The authorization given me does not mean that we will "prop" our stock's price at the 120% ratio. If that level is reached, we will instead attempt to blend a desire to make meaningful purchases at a value-creating price with a related goal of not over-influencing the market.
To date, repurchasing our shares has proved hard to do. That may well be because we have been clear in describing our repurchase policy and thereby have signaled our view that Berkshire's intrinsic value is significantly higher than 120% of book value. If so, that's fine. Charlie and I prefer to see Berkshire shares sell in a fairly narrow range around intrinsic value, neither wishing them to sell at an unwarranted high price - it's no fun having owners who are disappointed with their purchases - nor one too low. Furthermore, our buying out "partners" at a discount is not a particularly gratifying way of making money. Still, market circumstances could create a situation in which repurchases would benefit both continuing and exiting shareholders. If so, we will be ready to act.
One final observation for this section: As the subject of repurchases has come to a boil, some people have come close to calling them un-American - characterizing them as corporate misdeeds that divert funds needed for productive endeavors. That simply isn't the case: Both American corporations and private investors are today awash in funds looking to be sensibly deployed. I'm not aware of any enticing project that in recent years has died for lack of capital. (Call us if you have a candidate.)
Let's now look at Berkshire's various businesses, starting with our most important sector, insurance. The property/casualty ("P/C") branch of that industry has been the engine that has propelled our growth since 1967, the year we acquired National Indemnity and its sister company, National Fire & Marine, for $8.6 million. Today, National Indemnity is the largest property/casualty company in the world as measured by net worth.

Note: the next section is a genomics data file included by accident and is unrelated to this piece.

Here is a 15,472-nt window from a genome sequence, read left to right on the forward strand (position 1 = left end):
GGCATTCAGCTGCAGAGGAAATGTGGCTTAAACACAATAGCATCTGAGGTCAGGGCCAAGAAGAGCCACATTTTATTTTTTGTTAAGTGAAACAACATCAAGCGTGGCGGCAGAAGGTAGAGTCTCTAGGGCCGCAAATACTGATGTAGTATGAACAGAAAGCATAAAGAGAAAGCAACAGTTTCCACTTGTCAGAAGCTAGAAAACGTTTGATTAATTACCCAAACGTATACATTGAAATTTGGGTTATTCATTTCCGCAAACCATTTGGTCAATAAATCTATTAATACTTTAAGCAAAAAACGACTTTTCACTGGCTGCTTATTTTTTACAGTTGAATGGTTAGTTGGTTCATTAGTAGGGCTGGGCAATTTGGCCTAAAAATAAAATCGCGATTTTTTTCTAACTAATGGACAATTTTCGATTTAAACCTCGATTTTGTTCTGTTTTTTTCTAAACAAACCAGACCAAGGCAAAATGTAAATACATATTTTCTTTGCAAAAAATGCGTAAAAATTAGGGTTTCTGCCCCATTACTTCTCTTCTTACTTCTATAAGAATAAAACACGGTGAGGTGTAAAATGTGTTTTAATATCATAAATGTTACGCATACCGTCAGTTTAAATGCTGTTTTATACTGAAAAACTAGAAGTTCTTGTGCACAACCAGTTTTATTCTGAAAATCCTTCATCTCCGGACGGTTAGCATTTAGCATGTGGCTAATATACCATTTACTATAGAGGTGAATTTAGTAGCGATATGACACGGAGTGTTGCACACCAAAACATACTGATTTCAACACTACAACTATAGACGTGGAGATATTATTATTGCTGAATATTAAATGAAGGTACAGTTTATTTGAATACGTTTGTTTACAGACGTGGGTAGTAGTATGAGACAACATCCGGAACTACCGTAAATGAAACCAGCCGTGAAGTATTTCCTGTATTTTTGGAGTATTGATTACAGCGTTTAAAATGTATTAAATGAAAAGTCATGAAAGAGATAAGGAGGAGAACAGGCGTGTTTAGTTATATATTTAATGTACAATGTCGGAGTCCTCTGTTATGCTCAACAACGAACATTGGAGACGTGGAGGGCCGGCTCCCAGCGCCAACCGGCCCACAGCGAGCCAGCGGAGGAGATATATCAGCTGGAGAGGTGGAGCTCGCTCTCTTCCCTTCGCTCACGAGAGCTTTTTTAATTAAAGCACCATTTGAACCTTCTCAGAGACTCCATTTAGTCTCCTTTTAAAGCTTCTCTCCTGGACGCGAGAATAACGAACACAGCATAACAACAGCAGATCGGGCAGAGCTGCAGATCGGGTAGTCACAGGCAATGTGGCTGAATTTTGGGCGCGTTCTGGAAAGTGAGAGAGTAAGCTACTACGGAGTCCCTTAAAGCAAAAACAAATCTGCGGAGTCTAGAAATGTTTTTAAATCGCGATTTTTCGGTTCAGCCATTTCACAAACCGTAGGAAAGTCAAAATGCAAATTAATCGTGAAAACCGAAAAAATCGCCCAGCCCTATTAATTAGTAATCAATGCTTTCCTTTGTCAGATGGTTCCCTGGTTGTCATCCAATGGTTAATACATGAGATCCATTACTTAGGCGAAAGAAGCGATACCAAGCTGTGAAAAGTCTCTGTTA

One reason we were attracted to the P/C business was its financial characteristics: P/C insurers receive premiums upfront and pay claims later. In extreme cases, such as claims arising from exposure to asbestos, payments can stretch over many decades. This collect-now, pay-later model leaves P/C companies holding large sums - money we call "float" - that will eventually go to others. Meanwhile, insurers get to invest this float for their own benefit. Though individual policies and claims come and go, the amount of float an insurer holds usually remains fairly stable in relation to premium volume. Consequently, as our business grows, so does our float. And how it has grown, as the following table shows: